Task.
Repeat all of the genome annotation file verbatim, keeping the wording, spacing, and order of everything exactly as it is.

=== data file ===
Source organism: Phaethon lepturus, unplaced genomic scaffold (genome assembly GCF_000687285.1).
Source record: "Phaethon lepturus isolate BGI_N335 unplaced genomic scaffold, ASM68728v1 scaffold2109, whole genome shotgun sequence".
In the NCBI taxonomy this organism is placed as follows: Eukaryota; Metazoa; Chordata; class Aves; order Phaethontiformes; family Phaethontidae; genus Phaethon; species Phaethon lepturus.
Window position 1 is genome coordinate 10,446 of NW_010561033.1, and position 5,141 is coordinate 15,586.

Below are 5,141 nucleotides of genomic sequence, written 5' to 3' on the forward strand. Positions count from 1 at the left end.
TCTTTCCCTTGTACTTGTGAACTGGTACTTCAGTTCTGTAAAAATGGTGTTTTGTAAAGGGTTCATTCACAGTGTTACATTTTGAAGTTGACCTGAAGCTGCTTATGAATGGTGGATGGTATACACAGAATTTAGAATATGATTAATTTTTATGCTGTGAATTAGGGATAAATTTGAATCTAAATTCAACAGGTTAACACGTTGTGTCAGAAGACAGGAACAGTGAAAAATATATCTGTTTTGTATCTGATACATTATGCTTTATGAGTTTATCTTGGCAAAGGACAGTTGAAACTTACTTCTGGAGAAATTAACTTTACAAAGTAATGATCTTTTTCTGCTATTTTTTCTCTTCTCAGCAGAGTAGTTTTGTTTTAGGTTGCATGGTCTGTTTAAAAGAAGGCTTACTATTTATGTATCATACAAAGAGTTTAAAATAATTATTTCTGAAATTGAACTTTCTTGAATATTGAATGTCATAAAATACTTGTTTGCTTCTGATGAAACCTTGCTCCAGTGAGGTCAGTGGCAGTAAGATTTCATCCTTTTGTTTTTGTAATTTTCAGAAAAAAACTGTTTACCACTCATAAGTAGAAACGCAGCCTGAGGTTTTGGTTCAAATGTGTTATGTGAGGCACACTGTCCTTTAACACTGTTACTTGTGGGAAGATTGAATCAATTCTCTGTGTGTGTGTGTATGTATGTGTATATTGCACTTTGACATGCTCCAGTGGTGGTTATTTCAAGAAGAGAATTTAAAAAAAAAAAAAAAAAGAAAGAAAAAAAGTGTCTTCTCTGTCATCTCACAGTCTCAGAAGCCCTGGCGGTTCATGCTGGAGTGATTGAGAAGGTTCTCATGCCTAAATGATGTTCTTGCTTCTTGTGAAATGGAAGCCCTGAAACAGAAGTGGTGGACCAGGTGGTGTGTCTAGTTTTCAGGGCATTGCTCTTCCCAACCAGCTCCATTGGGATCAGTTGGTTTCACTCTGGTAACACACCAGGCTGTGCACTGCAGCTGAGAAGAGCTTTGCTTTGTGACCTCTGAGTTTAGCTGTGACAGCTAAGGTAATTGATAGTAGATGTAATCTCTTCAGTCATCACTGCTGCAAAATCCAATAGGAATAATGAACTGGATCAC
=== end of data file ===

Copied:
Source organism: Phaethon lepturus, unplaced genomic scaffold (genome assembly GCF_000687285.1).
Source record: "Phaethon lepturus isolate BGI_N335 unplaced genomic scaffold, ASM68728v1 scaffold2109, whole genome shotgun sequence".
In the NCBI taxonomy this organism is placed as follows: Eukaryota; Metazoa; Chordata; class Aves; order Phaethontiformes; family Phaethontidae; genus Phaethon; species Phaethon lepturus.
Window position 1 is genome coordinate 10,446 of NW_010561033.1, and position 5,141 is coordinate 15,586.

Below are 5,141 nucleotides of genomic sequence, written 5' to 3' on the forward strand. Positions count from 1 at the left end.
TCTTTCCCTTGTACTTGTGAACTGGTACTTCAGTTCTGTAAAAATGGTGTTTTGTAAAGGGTTCATTCACAGTGTTACATTTTGAAGTTGACCTGAAGCTGCTTATGAATGGTGGATGGTATACACAGAATTTAGAATATGATTAATTTTTATGCTGTGAATTAGGGATAAATTTGAATCTAAATTCAACAGGTTAACACGTTGTGTCAGAAGACAGGAACAGTGAAAAATATATCTGTTTTGTATCTGATACATTATGCTTTATGAGTTTATCTTGGCAAAGGACAGTTGAAACTTACTTCTGGAGAAATTAACTTTACAAAGTAATGATCTTTTTCTGCTATTTTTTCTCTTCTCAGCAGAGTAGTTTTGTTTTAGGTTGCATGGTCTGTTTAAAAGAAGGCTTACTATTTATGTATCATACAAAGAGTTTAAAATAATTATTTCTGAAATTGAACTTTCTTGAATATTGAATGTCATAAAATACTTGTTTGCTTCTGATGAAACCTTGCTCCAGTGAGGTCAGTGGCAGTAAGATTTCATCCTTTTGTTTTTGTAATTTTCAGAAAAAAACTGTTTACCACTCATAAGTAGAAACGCAGCCTGAGGTTTTGGTTCAAATGTGTTATGTGAGGCACACTGTCCTTTAACACTGTTACTTGTGGGAAGATTGAATCAATTCTCTGTGTGTGTGTGTATGTATGTGTATATTGCACTTTGACATGCTCCAGTGGTGGTTATTTCAAGAAGAGAATTTAAAAAAAAAAAAAAAAAGAAAGAAAAAAAGTGTCTTCTCTGTCATCTCACAGTCTCAGAAGCCCTGGCGGTTCATGCTGGAGTGATTGAGAAGGTTCTCATGCCTAAATGATGTTCTTGCTTCTTGTGAAATGGAAGCCCTGAAACAGAAGTGGTGGACCAGGTGGTGTGTCTAGTTTTCAGGGCATTGCTCTTCCCAACCAGCTCCATTGGGATCAGTTGGTTTCACTCTGGTAACACACCAGGCTGTGCACTGCAGCTGAGAAGAGCTTTGCTTTGTGACCTCTGAGTTTAGCTGTGACAGCTAAGGTAATTGATAGTAGATGTAATCTCTTCAGTCATCACTGCTGCAAAATCCAATAGGAATAATGAACTGGATCAC